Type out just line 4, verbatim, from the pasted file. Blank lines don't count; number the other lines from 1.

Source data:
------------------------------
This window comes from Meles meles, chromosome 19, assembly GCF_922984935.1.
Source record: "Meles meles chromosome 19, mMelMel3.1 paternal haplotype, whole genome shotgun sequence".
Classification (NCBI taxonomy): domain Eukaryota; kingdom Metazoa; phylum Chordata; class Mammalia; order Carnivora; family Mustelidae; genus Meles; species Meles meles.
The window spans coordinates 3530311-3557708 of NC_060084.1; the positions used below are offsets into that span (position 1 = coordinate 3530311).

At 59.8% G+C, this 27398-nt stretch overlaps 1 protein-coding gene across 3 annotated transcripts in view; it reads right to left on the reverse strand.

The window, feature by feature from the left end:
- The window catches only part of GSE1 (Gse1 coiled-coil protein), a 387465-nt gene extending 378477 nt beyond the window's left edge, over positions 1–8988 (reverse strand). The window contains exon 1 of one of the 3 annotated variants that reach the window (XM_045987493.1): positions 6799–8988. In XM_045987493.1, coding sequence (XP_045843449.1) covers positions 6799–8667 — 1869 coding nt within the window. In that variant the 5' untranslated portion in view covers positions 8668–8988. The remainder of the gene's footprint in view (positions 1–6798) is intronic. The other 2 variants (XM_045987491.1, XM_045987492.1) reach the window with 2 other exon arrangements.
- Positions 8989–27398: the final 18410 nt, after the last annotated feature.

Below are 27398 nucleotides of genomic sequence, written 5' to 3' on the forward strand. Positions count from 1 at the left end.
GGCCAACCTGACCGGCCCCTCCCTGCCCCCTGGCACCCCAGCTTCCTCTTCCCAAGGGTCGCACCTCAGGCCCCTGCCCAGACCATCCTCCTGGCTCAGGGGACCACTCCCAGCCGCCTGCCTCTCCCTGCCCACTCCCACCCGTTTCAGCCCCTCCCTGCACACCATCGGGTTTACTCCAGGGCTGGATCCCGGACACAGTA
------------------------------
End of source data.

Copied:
The window spans coordinates 3530311-3557708 of NC_060084.1; the positions used below are offsets into that span (position 1 = coordinate 3530311).